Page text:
Judith Butler writes:
Among the many astonishing claims that Barack Obama made in his recent speech opposing the Palestinian bid for statehood was that ‘peace will not come through statements and resolutions.’ This is, at best, an odd thing to say for a president whose ascendancy to power itself depended on the compelling use of rhetoric. Indeed, his argument against the power of statements and resolutions at the United Nations to achieve peace was a rhetorical ploy that sought to minimise the power of rhetorical ploys. More important, it was an effort to make sure that the United States government remains the custodian and broker of any peace negotiation, so his speech was effectively a way of trying to reassert that position of custodial power in response to the greatest challenge it has received in decades. And most important, his speech was an effort to counter and drain the rhetorical force of the very public statements that are seeking to expose the sham of the peace negotiations, to break with the Oslo framework, and to internationalise the political process to facilitate Palestinian statehood.
There are reasons to question whether the Palestinian bid for statehood at this time and on these terms is the right thing to do, but they are not the ones that Netanyahu put forward in his blustery and arrogant remarks. Within the Palestinian debates, many have questioned whether the present bid for statehood effectively abandons the right of return for diasporic Palestinians, leaves unaddressed the structural discrimination against Palestinians within the current borders of Israel, potentially abandons Gaza, delegitimises the Palestinian Liberation Organisation by elevating the Palestinian Authority into a state structure, takes off the table the one-state solution, and mistakenly relies on the UN as an arbiter rather than insisting that Palestinian self-determination form the basis of any future state. Critics like Ali Abunimah, the editor of the Electronic Intifada, argue that the UN has proven itself time and again to be a venue for paralysis, given the veto rules that govern the Security Council and secure the hegemony of major powers, making it likely that the present bid for statehood will be defeated by a US veto.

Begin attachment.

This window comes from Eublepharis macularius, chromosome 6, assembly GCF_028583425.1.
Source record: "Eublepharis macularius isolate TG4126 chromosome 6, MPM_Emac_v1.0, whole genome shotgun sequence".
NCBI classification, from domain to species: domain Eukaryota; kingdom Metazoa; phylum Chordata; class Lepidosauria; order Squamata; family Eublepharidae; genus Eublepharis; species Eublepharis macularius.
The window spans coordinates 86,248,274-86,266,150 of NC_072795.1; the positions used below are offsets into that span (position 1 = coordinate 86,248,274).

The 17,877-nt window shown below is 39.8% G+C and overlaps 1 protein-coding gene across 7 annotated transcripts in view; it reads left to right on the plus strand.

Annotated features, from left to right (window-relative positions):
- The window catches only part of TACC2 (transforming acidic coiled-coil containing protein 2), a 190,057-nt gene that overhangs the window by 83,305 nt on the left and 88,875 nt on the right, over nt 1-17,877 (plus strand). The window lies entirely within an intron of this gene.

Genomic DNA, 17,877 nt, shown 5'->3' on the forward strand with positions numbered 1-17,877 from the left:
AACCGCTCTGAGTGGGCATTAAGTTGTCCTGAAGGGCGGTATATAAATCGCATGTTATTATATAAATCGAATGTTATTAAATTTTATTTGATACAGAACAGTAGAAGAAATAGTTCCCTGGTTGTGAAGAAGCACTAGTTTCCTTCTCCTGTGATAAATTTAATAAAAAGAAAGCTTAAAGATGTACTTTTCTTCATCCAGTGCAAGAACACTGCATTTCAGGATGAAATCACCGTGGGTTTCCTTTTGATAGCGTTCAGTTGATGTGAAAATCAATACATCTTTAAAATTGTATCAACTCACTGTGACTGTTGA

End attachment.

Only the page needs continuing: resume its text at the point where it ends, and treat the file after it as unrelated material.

And yet, one effect that is already felt as a consequence of these ‘resolutions and statements’ is that the 1993 Oslo Accords can no longer be presumed to be the framework for future negotiations – indeed, we may see that framework crumble definitively in the coming days. Oslo not only gave the US a privileged position as broker of all ‘peace’ negotiations, but effectively sponsored the massive growth of Israeli settlements on Palestinian land by refusing to recognise their illegal status according to international law. In fact, the Oslo years have seen the number of settlers grow from 241,500 in 1992 to 490,000 in 2010 (including East Jerusalem), and the indefinite deferral of all ‘permanent status issues’ – effectively establishing the occupation as a regime without foreseeable end. The Oslo Accords also implemented the principle that any change of status of Occupied Palestine would depend on the ‘consent’ of Israel. Thus, the power of Israel to decide the future of Palestine pre-empted the international right of Palestinians to self-determination.